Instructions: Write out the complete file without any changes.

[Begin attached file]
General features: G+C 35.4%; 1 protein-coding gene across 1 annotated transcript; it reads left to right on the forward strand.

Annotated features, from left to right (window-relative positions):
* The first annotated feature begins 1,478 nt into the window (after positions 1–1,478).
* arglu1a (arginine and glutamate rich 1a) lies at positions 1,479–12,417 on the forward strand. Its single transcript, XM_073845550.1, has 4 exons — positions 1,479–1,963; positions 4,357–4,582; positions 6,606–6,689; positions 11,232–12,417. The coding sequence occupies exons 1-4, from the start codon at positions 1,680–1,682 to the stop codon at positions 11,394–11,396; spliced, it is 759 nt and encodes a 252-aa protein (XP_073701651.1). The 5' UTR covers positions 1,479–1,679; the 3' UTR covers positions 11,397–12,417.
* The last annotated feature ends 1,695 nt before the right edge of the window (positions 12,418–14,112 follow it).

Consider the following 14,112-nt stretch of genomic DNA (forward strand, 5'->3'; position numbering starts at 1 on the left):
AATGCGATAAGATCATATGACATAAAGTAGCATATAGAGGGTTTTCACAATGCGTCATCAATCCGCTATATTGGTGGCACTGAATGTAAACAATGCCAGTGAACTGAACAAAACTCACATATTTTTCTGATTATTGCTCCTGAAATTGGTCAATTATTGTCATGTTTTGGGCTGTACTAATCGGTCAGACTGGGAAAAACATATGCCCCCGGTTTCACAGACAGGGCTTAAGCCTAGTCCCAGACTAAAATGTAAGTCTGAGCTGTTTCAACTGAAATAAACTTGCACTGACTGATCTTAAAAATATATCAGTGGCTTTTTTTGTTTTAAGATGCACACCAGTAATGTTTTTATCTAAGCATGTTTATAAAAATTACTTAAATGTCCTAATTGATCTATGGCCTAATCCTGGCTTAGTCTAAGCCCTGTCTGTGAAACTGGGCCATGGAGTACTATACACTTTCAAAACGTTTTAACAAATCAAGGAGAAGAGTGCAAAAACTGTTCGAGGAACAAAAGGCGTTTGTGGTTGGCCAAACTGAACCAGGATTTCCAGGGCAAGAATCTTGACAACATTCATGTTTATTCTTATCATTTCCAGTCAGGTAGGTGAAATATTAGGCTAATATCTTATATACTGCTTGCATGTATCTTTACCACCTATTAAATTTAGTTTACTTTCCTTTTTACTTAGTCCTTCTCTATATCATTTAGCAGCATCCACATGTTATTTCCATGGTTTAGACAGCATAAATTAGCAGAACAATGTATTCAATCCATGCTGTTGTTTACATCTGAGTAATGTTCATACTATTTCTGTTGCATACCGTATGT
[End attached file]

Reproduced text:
General features: G+C 35.4%; 1 protein-coding gene across 1 annotated transcript; it reads left to right on the forward strand.

Annotated features, from left to right (window-relative positions):
* The first annotated feature begins 1,478 nt into the window (after positions 1–1,478).
* arglu1a (arginine and glutamate rich 1a) lies at positions 1,479–12,417 on the forward strand. Its single transcript, XM_073845550.1, has 4 exons — positions 1,479–1,963; positions 4,357–4,582; positions 6,606–6,689; positions 11,232–12,417. The coding sequence occupies exons 1-4, from the start codon at positions 1,680–1,682 to the stop codon at positions 11,394–11,396; spliced, it is 759 nt and encodes a 252-aa protein (XP_073701651.1). The 5' UTR covers positions 1,479–1,679; the 3' UTR covers positions 11,397–12,417.
* The last annotated feature ends 1,695 nt before the right edge of the window (positions 12,418–14,112 follow it).

Consider the following 14,112-nt stretch of genomic DNA (forward strand, 5'->3'; position numbering starts at 1 on the left):
AATGCGATAAGATCATATGACATAAAGTAGCATATAGAGGGTTTTCACAATGCGTCATCAATCCGCTATATTGGTGGCACTGAATGTAAACAATGCCAGTGAACTGAACAAAACTCACATATTTTTCTGATTATTGCTCCTGAAATTGGTCAATTATTGTCATGTTTTGGGCTGTACTAATCGGTCAGACTGGGAAAAACATATGCCCCCGGTTTCACAGACAGGGCTTAAGCCTAGTCCCAGACTAAAATGTAAGTCTGAGCTGTTTCAACTGAAATAAACTTGCACTGACTGATCTTAAAAATATATCAGTGGCTTTTTTTGTTTTAAGATGCACACCAGTAATGTTTTTATCTAAGCATGTTTATAAAAATTACTTAAATGTCCTAATTGATCTATGGCCTAATCCTGGCTTAGTCTAAGCCCTGTCTGTGAAACTGGGCCATGGAGTACTATACACTTTCAAAACGTTTTAACAAATCAAGGAGAAGAGTGCAAAAACTGTTCGAGGAACAAAAGGCGTTTGTGGTTGGCCAAACTGAACCAGGATTTCCAGGGCAAGAATCTTGACAACATTCATGTTTATTCTTATCATTTCCAGTCAGGTAGGTGAAATATTAGGCTAATATCTTATATACTGCTTGCATGTATCTTTACCACCTATTAAATTTAGTTTACTTTCCTTTTTACTTAGTCCTTCTCTATATCATTTAGCAGCATCCACATGTTATTTCCATGGTTTAGACAGCATAAATTAGCAGAACAATGTATTCAATCCATGCTGTTGTTTACATCTGAGTAATGTTCATACTATTTCTGTTGCATACCGTATGT